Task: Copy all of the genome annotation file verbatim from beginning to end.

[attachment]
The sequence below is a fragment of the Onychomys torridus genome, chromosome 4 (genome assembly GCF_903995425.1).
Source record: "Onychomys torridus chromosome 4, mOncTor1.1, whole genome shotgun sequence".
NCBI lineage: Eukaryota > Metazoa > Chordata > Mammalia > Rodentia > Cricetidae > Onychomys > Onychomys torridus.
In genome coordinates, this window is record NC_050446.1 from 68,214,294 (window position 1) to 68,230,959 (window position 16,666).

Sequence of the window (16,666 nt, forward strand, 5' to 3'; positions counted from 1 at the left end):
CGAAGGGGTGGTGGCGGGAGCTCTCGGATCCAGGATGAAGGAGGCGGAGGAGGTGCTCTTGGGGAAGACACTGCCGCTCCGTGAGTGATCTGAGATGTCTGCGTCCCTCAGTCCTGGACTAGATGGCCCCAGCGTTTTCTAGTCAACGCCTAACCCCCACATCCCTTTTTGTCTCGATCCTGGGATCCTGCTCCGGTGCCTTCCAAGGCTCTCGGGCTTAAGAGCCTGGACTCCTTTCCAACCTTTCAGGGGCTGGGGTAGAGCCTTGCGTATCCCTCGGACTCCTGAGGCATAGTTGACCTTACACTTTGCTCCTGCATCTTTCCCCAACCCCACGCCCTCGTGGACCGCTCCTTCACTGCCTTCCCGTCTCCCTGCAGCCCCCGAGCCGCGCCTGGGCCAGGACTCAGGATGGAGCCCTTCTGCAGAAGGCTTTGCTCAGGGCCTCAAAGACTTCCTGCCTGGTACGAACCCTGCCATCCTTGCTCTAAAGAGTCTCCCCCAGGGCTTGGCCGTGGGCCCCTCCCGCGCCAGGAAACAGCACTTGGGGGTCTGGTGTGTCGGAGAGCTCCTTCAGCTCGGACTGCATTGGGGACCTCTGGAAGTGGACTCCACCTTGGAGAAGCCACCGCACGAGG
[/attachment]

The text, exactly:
The sequence below is a fragment of the Onychomys torridus genome, chromosome 4 (genome assembly GCF_903995425.1).
Source record: "Onychomys torridus chromosome 4, mOncTor1.1, whole genome shotgun sequence".
NCBI lineage: Eukaryota > Metazoa > Chordata > Mammalia > Rodentia > Cricetidae > Onychomys > Onychomys torridus.
In genome coordinates, this window is record NC_050446.1 from 68,214,294 (window position 1) to 68,230,959 (window position 16,666).

Sequence of the window (16,666 nt, forward strand, 5' to 3'; positions counted from 1 at the left end):
CGAAGGGGTGGTGGCGGGAGCTCTCGGATCCAGGATGAAGGAGGCGGAGGAGGTGCTCTTGGGGAAGACACTGCCGCTCCGTGAGTGATCTGAGATGTCTGCGTCCCTCAGTCCTGGACTAGATGGCCCCAGCGTTTTCTAGTCAACGCCTAACCCCCACATCCCTTTTTGTCTCGATCCTGGGATCCTGCTCCGGTGCCTTCCAAGGCTCTCGGGCTTAAGAGCCTGGACTCCTTTCCAACCTTTCAGGGGCTGGGGTAGAGCCTTGCGTATCCCTCGGACTCCTGAGGCATAGTTGACCTTACACTTTGCTCCTGCATCTTTCCCCAACCCCACGCCCTCGTGGACCGCTCCTTCACTGCCTTCCCGTCTCCCTGCAGCCCCCGAGCCGCGCCTGGGCCAGGACTCAGGATGGAGCCCTTCTGCAGAAGGCTTTGCTCAGGGCCTCAAAGACTTCCTGCCTGGTACGAACCCTGCCATCCTTGCTCTAAAGAGTCTCCCCCAGGGCTTGGCCGTGGGCCCCTCCCGCGCCAGGAAACAGCACTTGGGGGTCTGGTGTGTCGGAGAGCTCCTTCAGCTCGGACTGCATTGGGGACCTCTGGAAGTGGACTCCACCTTGGAGAAGCCACCGCACGAGG